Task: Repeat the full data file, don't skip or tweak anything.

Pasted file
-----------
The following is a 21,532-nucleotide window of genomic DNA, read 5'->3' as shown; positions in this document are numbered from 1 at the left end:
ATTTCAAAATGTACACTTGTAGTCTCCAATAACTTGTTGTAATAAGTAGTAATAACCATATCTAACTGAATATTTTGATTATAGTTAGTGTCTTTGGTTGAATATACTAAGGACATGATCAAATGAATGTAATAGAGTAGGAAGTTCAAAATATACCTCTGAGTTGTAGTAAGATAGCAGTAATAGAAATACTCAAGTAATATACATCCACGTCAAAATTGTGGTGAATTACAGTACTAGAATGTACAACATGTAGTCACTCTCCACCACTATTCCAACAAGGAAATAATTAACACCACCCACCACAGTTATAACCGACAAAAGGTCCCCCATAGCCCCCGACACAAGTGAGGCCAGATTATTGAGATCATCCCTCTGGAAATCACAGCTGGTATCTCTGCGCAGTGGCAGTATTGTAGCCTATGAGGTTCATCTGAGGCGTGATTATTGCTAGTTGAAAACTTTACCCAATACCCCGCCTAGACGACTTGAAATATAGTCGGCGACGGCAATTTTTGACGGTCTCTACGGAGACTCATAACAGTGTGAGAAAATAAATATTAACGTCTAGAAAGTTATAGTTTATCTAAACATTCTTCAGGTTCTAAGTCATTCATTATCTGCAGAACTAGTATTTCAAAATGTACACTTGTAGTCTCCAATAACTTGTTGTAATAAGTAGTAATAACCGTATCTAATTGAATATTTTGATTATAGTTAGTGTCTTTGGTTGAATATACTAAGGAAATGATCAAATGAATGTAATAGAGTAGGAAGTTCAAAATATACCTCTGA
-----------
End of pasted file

The following is a 21,532-nucleotide window of genomic DNA, read 5'->3' as shown; positions in this document are numbered from 1 at the left end:
ATTTCAAAATGTACACTTGTAGTCTCCAATAACTTGTTGTAATAAGTAGTAATAACCATATCTAACTGAATATTTTGATTATAGTTAGTGTCTTTGGTTGAATATACTAAGGACATGATCAAATGAATGTAATAGAGTAGGAAGTTCAAAATATACCTCTGAGTTGTAGTAAGATAGCAGTAATAGAAATACTCAAGTAATATACATCCACGTCAAAATTGTGGTGAATTACAGTACTAGAATGTACAACATGTAGTCACTCTCCACCACTATTCCAACAAGGAAATAATTAACACCACCCACCACAGTTATAACCGACAAAAGGTCCCCCATAGCCCCCGACACAAGTGAGGCCAGATTATTGAGATCATCCCTCTGGAAATCACAGCTGGTATCTCTGCGCAGTGGCAGTATTGTAGCCTATGAGGTTCATCTGAGGCGTGATTATTGCTAGTTGAAAACTTTACCCAATACCCCGCCTAGACGACTTGAAATATAGTCGGCGACGGCAATTTTTGACGGTCTCTACGGAGACTCATAACAGTGTGAGAAAATAAATATTAACGTCTAGAAAGTTATAGTTTATCTAAACATTCTTCAGGTTCTAAGTCATTCATTATCTGCAGAACTAGTATTTCAAAATGTACACTTGTAGTCTCCAATAACTTGTTGTAATAAGTAGTAATAACCGTATCTAATTGAATATTTTGATTATAGTTAGTGTCTTTGGTTGAATATACTAAGGAAATGATCAAATGAATGTAATAGAGTAGGAAGTTCAAAATATACCTCTGA